Eversource zaps CT with fast rate hike, slow storm response
WILTON — Eversource is not looking too good right now in the eyes of power customers and local officials.
First, there were many complaints about the power company’s substantial delay in restoring power outages caused by Tropical Storm Isaias which swept through the state on Tuesday.
Second, residents are also reeling from sticker shock from a sudden rate hike in their July electric bills.
Both incidents have sparked public outrage, prompting Gov. Ned Lamont to call for two investigations into Eversource by the Connecticut Public Utilities Regulatory Authority (PURA).
On Friday, three days after Storm Isaias, there were 396,289 Eversource customers still without power statewide. In Wilton, 5,517 customers were still in the dark, 73.25 percent of the town, about the same amount out during the storm’s peak. The numbers are similar and higher in neighboring towns.
Eversource did not offer much reassurance on restoration times, saying in a statement, “Full power restoration may go into next week,” and it hopes to make “significant progress” by the end of the weekend. The company expects restoration to be “substantially complete” by Tuesday, Aug. 11, a week after the storm.
First Selectwoman Lynne Vanderslice and other first selectmen complained about Eversource’s storm response in a conference call Thursday night with Gov. Lamont and the Eversource incident commander for the state.
“We expressed anger and frustration with Eversource’s non response to safety issues, their lack of communication and overall poor handling of the emergency,” Vanderslice said in a message on the town website. “I spoke about the number of Wilton landlocked roads, which historically were first priority, but now have largely been ignored by Eversource. Every first selectman voiced the same issue within their community.”
She said the meeting ended with a frustrated governor telling the “beaten up” Eversource incident commander that landlock roads and other public safety issues must be a first priority and Connecticut needs more Eversource personnel on the ground.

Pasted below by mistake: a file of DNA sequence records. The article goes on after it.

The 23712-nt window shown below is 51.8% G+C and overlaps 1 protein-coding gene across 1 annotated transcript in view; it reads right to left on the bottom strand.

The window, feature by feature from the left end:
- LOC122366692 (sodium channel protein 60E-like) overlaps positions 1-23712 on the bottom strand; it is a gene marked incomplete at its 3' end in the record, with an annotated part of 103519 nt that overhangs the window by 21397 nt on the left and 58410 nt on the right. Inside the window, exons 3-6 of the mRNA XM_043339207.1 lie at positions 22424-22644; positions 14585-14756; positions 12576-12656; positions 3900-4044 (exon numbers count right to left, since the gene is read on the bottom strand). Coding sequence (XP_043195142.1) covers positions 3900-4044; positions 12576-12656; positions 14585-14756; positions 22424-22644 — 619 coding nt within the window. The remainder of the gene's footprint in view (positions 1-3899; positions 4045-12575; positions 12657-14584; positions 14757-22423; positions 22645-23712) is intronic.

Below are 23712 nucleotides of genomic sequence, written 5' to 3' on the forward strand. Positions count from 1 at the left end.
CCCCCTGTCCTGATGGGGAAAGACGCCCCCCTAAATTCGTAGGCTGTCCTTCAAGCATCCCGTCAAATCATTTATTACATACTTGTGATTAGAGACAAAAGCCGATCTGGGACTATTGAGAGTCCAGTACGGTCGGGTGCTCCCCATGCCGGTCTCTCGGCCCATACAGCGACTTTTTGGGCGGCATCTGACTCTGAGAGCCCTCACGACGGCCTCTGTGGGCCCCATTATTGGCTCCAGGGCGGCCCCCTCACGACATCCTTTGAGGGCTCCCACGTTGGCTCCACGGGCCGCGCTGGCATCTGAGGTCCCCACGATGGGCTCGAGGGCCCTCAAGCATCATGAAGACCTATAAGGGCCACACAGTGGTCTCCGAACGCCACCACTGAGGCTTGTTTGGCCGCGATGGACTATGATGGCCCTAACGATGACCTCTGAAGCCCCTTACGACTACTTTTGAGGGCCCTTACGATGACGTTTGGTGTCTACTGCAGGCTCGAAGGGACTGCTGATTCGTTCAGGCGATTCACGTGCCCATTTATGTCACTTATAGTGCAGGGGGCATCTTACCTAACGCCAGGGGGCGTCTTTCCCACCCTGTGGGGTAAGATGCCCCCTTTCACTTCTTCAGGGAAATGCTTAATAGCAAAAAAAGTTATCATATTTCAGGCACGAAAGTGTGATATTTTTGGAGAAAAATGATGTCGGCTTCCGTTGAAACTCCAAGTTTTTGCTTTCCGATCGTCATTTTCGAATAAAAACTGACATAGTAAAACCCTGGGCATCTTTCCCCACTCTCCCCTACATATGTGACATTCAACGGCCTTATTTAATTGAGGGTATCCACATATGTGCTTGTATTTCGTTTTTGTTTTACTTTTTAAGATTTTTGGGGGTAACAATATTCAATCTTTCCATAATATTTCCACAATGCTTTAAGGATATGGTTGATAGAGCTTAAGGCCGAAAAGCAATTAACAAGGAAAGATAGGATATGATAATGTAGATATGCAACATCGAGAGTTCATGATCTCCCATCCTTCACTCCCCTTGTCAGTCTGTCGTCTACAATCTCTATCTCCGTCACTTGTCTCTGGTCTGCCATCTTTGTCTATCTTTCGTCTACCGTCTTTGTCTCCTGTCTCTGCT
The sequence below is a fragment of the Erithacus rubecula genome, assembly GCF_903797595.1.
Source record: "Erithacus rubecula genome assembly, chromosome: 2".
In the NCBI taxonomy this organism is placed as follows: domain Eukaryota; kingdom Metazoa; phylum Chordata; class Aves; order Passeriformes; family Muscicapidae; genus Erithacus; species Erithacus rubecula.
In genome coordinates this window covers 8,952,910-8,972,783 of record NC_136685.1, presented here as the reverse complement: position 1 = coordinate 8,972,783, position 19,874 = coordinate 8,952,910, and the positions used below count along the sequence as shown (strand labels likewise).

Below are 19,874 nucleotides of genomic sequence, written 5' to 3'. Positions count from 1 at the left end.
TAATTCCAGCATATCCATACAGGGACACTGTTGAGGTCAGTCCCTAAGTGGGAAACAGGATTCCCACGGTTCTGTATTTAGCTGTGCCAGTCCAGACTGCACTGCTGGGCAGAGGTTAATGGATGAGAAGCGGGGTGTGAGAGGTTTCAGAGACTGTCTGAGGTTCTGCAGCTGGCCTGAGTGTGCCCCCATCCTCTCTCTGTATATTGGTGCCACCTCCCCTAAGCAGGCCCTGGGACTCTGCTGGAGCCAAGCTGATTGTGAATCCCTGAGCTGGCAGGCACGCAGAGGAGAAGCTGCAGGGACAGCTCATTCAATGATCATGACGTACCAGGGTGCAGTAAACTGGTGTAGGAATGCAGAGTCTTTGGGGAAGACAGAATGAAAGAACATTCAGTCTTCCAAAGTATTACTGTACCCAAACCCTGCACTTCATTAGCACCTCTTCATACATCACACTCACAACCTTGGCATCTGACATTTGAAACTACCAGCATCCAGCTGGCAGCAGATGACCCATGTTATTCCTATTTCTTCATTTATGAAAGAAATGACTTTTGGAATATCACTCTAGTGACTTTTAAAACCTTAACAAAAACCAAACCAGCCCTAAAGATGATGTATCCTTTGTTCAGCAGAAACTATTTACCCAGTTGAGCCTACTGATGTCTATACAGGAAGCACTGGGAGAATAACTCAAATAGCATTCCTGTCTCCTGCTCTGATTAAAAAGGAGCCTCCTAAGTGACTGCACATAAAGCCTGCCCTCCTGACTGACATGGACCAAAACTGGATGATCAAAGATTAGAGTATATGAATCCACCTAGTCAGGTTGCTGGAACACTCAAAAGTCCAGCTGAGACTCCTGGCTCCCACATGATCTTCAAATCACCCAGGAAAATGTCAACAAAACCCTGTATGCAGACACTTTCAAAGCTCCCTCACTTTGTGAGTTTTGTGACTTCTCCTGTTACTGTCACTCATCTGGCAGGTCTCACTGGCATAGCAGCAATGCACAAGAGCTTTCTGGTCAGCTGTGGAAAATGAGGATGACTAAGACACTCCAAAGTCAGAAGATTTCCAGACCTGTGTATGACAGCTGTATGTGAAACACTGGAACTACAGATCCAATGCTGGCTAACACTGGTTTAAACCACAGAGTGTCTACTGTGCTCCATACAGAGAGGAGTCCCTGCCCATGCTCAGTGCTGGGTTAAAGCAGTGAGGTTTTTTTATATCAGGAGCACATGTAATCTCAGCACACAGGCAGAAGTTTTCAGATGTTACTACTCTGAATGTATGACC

Following the call, Lamont requested the Connecticut National Guard to help in the restoration efforts.
He also called for PURA to conduct a thorough investigation of utility companies Eversource and United Illuminating, for the widespread outages that left hundreds of thousands of customers without power.
He said the companies’ response to the storm has been “wholly inadequate” and wants to know what specific steps the companies took in the lead-up to the storm which had been forecast to impact Connecticut several days prior to making landfall and remained relatively on the track that meteorologists had predicted.
“Several years ago, Connecticut experienced large-scale outages that took days to recover from, and we were told that the utilities were improving their resources so that they can be prepared for the next time Mother Nature inevitably hits again,” the governor said in a statement. “And now here we are, with a wholly inadequate response to another storm.
He’s asked PURA to investigate and determine whether the companies are meeting their legal obligations and whether any penalties need to be applied.
For many, the response by Eversource to this latest storm is a case of too little, too late, repeating the same message it does before major storms. On Monday afternoon, 24 hours before Storm Isaias hit, Eversource issued a press release saying the energy company’s line and tree crews “are ready to respond to any damage or outages caused by this storm.”
Vanderslice said that clearly wasn’t the case. She said Eversource’s incident commander said the number of power outages was overwhelming. She noted that most power crews in Wilton have been called in from outside Connecticut.
“As this [PURA] investigation is done, they need to look at the number of Connecticut crews Eversource has onsite during these incidents. How many of them can respond immediately,” she said.
She also complained that Eversource’s new “e-alert system” did not work for a period of time during the storm, so customers had trouble reporting outages. “That needs to be fixed. They started out way behind because they were not getting information from their customers,” she said.
Lamont has also asked PURA to conduct an investigation into Eversource for rate hikes issued to customers in their July bills.
For some households, their electric bills were hundreds of dollars more than the previous month.
Eversource defended the hike in a statement on July 31, saying a state-mandated energy subsidy went into effect in July to support the Millstone Nuclear Power Plant’s continued operation.
There was also another fee increase to support grid reliability and the safe operation of Eversource’s high-voltage transmission system, the company said.
Another explanation for higher rates, Eversource said, was consumer energy consumption was higher in the summer due to air conditioning and even higher this year due to more people staying at home due to COVID-19.
In response, PURA ordered Eversource to immediately suspend its recent rate increase and restore rates to where they stood on June 30 while it conducts its investigation.
Wilton state legislators — Sen. Will Haskell, a Democrat, and Rep. Tom O’Dea, a Republican — are encouraging the public to weigh in as part of the investigation.
Comments are now being accepted by PURA for a public hearing to be scheduled in August.
“Share your perspective on what you think about your most recent electric bill,” O’Dea said.
Email brief comments to firstname.lastname@example.org and include Docket Number 20-01-01 in the subject line.
Written comments may be submitted to to PURA at:
Public Utilities Regulatory Authority
10 Franklin Square
New Britain, CT 06051
Make sure to include Docket Number 20-01-01 in your letter.